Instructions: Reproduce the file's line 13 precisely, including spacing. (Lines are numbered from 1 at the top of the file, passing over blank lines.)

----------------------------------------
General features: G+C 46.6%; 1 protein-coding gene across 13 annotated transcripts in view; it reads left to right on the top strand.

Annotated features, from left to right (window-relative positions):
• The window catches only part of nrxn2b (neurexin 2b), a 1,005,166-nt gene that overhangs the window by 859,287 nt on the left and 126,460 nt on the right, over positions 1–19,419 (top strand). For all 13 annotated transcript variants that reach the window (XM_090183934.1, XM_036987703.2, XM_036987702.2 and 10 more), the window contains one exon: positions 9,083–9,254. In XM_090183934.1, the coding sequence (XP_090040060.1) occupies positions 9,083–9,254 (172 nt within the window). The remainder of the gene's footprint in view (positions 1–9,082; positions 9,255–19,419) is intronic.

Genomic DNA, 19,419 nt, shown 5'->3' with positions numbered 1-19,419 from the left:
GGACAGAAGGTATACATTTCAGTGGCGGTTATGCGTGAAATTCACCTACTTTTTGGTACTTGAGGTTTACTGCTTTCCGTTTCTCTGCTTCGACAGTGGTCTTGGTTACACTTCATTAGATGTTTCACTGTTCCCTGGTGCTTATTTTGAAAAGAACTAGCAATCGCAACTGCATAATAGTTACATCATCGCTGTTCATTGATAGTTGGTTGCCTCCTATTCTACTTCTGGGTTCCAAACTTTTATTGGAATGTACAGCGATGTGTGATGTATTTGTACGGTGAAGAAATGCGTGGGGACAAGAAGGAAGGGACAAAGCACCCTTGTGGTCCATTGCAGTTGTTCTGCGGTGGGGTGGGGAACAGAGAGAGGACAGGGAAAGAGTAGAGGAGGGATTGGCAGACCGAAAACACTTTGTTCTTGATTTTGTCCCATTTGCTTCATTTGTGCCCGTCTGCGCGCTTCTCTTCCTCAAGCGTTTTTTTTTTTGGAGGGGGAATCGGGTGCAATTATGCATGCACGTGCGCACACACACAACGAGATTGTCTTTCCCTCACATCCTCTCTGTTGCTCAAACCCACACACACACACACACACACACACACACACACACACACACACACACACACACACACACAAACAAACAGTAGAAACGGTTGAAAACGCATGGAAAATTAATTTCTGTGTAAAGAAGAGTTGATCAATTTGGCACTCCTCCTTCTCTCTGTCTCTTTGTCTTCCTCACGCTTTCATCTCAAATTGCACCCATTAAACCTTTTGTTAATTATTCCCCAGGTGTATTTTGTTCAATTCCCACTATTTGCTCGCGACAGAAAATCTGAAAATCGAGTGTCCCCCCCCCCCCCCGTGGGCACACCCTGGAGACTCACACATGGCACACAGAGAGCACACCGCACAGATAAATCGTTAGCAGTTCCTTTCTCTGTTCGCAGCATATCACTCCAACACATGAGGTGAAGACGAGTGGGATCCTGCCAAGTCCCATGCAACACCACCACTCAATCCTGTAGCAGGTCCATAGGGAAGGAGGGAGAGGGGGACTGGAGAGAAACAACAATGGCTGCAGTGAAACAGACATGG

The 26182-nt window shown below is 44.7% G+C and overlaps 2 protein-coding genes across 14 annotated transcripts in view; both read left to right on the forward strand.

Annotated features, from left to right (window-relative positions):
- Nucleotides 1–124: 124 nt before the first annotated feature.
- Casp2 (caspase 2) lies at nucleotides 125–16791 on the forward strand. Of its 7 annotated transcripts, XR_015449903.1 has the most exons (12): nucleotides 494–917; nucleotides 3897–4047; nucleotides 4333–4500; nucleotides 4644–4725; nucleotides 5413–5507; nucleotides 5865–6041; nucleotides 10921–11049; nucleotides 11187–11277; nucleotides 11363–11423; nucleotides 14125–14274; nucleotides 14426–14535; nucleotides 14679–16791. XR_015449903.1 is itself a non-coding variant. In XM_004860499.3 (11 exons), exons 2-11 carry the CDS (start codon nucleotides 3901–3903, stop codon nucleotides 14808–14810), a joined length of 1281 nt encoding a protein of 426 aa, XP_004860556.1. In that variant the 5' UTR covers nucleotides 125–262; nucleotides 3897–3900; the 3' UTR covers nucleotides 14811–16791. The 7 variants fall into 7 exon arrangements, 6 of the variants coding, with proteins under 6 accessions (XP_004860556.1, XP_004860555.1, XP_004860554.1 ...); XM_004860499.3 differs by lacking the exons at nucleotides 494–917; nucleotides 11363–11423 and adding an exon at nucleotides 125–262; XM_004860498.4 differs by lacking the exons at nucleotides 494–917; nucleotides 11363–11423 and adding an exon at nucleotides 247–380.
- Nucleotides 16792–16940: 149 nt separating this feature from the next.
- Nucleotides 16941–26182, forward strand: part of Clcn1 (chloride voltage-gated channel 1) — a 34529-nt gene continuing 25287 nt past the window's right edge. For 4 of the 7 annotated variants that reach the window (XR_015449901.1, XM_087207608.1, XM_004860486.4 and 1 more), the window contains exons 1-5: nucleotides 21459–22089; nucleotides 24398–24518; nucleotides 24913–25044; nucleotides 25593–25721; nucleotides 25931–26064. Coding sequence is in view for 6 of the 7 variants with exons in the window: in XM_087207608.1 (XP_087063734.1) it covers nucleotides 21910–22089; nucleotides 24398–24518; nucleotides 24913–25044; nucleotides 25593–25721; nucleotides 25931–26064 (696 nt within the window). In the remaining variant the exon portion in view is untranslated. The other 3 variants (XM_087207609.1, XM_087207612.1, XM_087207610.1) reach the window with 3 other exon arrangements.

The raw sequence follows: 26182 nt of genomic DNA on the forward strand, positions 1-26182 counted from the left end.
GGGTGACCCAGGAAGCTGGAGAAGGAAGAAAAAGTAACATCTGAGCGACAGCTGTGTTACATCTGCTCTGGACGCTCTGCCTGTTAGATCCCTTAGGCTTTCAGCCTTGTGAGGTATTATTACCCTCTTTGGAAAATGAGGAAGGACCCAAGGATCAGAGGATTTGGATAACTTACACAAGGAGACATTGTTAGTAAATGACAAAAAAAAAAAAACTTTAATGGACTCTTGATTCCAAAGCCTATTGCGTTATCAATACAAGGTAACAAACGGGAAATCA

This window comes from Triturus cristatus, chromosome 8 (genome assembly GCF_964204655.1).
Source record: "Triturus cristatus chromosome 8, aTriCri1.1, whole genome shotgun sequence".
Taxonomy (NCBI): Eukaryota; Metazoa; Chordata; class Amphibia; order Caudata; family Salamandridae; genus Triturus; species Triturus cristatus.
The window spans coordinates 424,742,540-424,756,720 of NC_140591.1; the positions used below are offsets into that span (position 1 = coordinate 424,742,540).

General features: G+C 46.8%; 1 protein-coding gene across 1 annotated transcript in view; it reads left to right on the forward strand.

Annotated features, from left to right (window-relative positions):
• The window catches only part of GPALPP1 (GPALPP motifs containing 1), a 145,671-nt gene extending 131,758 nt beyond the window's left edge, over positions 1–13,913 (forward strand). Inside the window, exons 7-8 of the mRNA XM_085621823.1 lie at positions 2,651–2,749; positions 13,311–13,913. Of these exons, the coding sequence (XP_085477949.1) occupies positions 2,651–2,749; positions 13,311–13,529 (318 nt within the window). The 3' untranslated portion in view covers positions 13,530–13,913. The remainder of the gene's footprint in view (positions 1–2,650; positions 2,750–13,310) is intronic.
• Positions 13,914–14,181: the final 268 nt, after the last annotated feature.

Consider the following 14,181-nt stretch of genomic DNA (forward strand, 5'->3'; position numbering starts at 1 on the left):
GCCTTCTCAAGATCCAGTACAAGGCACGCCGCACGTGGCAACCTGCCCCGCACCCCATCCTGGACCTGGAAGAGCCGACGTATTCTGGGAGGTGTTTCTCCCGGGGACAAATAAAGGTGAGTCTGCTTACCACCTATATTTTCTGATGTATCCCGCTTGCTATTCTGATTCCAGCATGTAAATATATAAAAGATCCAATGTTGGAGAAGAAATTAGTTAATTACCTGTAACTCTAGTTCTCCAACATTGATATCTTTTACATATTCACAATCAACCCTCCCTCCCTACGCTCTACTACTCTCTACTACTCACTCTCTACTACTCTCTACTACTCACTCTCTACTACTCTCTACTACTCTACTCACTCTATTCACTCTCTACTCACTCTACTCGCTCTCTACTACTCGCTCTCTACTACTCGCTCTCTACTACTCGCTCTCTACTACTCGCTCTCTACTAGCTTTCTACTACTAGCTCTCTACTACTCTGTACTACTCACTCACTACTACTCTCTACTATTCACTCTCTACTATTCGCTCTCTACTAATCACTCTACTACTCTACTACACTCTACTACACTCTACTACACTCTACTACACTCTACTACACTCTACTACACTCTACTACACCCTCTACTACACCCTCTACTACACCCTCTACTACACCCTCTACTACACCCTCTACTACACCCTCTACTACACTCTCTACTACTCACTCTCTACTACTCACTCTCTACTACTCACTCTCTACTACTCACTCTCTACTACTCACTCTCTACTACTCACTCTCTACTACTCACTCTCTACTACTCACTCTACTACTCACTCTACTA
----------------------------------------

GGGTGACCCAGGAAGCTGGAGAAGGAAGAAAAAGTAACATCTGAGCGACAGCTGTGTTACATCTGCTCTGGACGCTCTGCCTGTTAGATCCCTTAGGCTTTCAGCCTTGTGAGGTATTATTACCCTCTTTGGAAAATGAGGAAGGACCCAAGGATCAGAGGATTTGGATAACTTACACAAGGAGACATTGTTAGTAAATGACAAAAAAAAAAAAACTTTAATGGACTCTTGATTCCAAAGCCTATTGCGTTATCAATACAAGGTAACAAACGGGAAATCA